Using 1.5 volt bulbs with DCC decoders

Normally, decoders put out basically track voltage (usually 12 to 16 volts in the HO world) on the function leads. If you connect 1.5 volt bulbs directly to these outputs, their life is measured in a fraction of a second, perhaps even destroying the control transistor inside the decoder. There are several ways to control these lovely bulbs, each with advantages and disadvantages!

BEWARE: most folks apply more than 1.5 volts to these bulbs. When they have the correct amount of voltage and current, they are not very bright and only last a few hundred hours. If you apply MORE voltage, they will draw more current than they are rated for and reduce thier life significantly!

Consider an alternaitve to these small bulbs: surface mount LEDs. They are MUCH brighter than the 1.5 volt bulbs and measure their life in thousands of hours and are easy to tame. If you put about 2000 ohms in series with a surface mount LED, you will get a result that is at least as bright as a 1.5 volt bulb and easily 20,000 hours of life - that means that the LED will burn for TEN YEARS of 8 hours a day, five days a week! Drop the resistor to about 750 ohms and the brightness will blow you away and the service life will only be a couple of years of 8 hours a day, five days a week.

How much work is it to change the bulb you are connecting?

Still want to use 1.5 volt bulbs? Here are some ways:


Manufacturers are starting to make decoders with 1.5 volt support included. This is the easy way to tackle these little bulbs!

The TCS A6X HO decoder was the first. It is built on an Atlas Light Board sized circuit board. It can control up to 6 functions with an internal 1.5 volt regulator, providing 100 mA of current - enough for 6 standard 1.5 volt bulbs drawing 15 mA each .

The SoundTraxx TSU-AT1000 diesel Tsunami is built on an Atlas Light Board sized circuit board. It can control up to 4 functions with an internal 1.5 volt regulator, providing 150 mA of current - enough for 10 standard 1.5 volt bulbs.

The QSI Revolution A is built on an Atlas Light Board sized circuit board. It can control up to 6 functions. Each function is supplied from an internal 5 volt regulator with a series resistor designed to allow the direct connection of one LED or one 1.5 volt bulb drawing 15 mA.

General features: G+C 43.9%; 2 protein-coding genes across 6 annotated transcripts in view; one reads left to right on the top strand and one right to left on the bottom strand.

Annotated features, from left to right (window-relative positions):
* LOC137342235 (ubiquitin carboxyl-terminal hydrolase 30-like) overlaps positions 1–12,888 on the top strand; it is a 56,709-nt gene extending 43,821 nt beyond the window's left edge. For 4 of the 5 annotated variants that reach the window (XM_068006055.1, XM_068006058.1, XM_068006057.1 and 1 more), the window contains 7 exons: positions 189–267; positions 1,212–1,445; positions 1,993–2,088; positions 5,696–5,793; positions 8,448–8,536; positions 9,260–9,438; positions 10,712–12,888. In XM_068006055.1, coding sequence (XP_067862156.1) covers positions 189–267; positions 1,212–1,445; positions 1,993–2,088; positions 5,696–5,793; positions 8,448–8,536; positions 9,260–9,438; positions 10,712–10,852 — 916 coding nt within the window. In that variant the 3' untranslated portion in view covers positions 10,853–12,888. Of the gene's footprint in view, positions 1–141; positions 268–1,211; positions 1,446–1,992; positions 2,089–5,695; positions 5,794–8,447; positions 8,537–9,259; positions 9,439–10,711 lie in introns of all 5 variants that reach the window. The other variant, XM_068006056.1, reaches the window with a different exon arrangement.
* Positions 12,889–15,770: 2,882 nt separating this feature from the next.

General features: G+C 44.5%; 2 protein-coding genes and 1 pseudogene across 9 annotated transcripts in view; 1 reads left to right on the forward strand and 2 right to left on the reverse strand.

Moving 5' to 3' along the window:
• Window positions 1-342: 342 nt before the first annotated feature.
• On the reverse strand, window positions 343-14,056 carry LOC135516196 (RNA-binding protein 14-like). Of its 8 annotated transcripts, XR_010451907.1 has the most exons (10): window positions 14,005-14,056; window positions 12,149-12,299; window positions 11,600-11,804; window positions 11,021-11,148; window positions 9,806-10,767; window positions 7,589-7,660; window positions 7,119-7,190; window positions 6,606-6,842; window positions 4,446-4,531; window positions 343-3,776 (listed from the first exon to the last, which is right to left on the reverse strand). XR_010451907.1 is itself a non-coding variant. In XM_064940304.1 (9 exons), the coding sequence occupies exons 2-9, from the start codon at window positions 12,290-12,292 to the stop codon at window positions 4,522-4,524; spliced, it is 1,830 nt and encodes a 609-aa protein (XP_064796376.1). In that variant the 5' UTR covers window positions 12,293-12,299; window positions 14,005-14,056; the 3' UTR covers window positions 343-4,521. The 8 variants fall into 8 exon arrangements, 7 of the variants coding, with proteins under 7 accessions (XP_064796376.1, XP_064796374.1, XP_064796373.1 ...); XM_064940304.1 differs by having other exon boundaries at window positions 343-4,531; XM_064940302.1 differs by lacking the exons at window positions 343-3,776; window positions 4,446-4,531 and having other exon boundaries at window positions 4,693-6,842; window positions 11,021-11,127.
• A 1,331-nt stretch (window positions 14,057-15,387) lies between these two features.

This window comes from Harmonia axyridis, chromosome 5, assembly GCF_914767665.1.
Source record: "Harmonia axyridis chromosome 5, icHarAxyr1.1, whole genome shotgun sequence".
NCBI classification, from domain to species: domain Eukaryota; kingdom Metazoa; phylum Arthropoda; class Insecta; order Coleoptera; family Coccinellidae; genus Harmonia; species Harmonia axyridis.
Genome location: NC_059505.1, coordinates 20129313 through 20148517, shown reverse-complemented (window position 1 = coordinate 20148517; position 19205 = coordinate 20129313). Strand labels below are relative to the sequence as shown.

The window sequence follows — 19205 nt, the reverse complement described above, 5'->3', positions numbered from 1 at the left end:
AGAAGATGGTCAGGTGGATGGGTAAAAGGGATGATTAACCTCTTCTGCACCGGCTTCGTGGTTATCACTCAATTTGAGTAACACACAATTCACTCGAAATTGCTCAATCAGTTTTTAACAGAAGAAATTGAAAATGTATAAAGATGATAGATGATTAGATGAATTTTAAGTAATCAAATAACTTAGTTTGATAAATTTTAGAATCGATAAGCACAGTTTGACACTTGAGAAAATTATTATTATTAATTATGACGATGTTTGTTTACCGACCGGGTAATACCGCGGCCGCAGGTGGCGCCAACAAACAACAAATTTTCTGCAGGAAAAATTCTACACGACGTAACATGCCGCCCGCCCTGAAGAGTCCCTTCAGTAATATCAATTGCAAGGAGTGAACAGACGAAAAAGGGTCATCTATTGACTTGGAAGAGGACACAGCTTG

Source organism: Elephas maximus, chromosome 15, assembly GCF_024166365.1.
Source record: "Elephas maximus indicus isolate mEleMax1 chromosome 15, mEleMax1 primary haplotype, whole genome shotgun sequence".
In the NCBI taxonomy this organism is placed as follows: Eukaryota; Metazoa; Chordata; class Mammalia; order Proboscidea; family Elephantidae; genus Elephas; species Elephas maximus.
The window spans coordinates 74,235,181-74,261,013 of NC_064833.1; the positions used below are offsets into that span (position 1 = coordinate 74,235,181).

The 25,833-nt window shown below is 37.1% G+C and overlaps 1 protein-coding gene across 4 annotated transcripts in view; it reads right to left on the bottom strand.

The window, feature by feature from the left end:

Train Control Systems also offers an external 1.5 volt regulator to interface with some of their other decoders. CLICK HERE


If you know your track voltage and will NEVER operate your loco on another layout or change the track voltage on your layout, then you can simply add a resistor in series with each 1.5 volt bulb. The formula for calculating the resistor is:

Resistor (ohms) = 1000 * (track voltage - 1.5) / (bulb current in mA)

For a 15 mA bulb with 15 volts on the track, the value is:

Resistor (ohms) = 1000 * (15-1.5)/15 = 900 ohms - since 910 ohms is a standard value, select that. If you want to have a longer bulb life, increase the resistor a tad to 1000 (1K) ohms.

The advantage of this method is that it is quick and cheap. You MUST know the current draw of the bulb. The disadvantage is that the bulb(s) may vary from not lit to blown out depending upon the design voltage and the track voltage as you move from one layout to another. Also, there is a tendency to reduce the resistor value to get a bit more brightness out of the bulbs, reducing the bulb's life

Resistor and Diodes

The quickest and cheapest and most reliable system is to add a couple of diodes to the basic conneciton above to regulate the voltage applied to the bulb(s). A forward biased (activated) diode drops about 0.7 volts, so two in series will provide about 1.4 volts over a wide range of input voltages.

In the above circuit, it is critical that the banded end of the diodes are connected as shown. The BLUE connection can be to the blue wire or to a rail (red or black). The WHITE connection can be any function lead (yellow, green, brown, etc.).

For 15 mA bulbs, the resistor will vary with the number of bulbs as shown below. These values are calculated for any track voltage between 12 and 16 volts:













The advantage of this scheme is that it is easy and inexpensive and provides good performance over a wide range of track voltages. The disadvantage is that the resistor can get rather warm and should not be in contact with plastic components.

Current regulator - LM334

A solid state current regulator can be used to contol as many 15 mA bulbs as you wish to light at one time (up to about 6). A LM334 Integrated Circuit can be connected with a 5.1 ohm resistor to make a current limiter that will deliver about 14 mA regardless of the supply voltage. This elegant solution runs very cool and is small, allowing for easy installations. Connect the IC as shown in the diagram below and cover with shrink tubing.

The single lead can be connected to the decoder blue wire or a rail (red or black) wire. The other end of the bulb (or string of bulbs in series) is connected to the function lead (white, yellow, etc.).


A photo is sometimes worth 1000 words. Here is one that I built just before I put heat-shrink tubing over it (I used ⅜ inch diameter tubing).

Folks have noted that this circuit is outside the range specified for the LM334. I’ve built and used these circuits for at least 10 years with no failures.

Voltage regulator - LM317

An alternative method is shown below. It will provide 1.25 volts to as many bulbs as you choose to attach in parallel.


Here is a photo of a 15 mA bulb being driven by the circuit chown above. The red wire in the photo would be the blue wire coming from a decoder and the black wire in the photo would correspond to a function wire, say the white or yellow.

Copyright © Bruce F. Petrarca 2007 - 2017; All Rights Reserved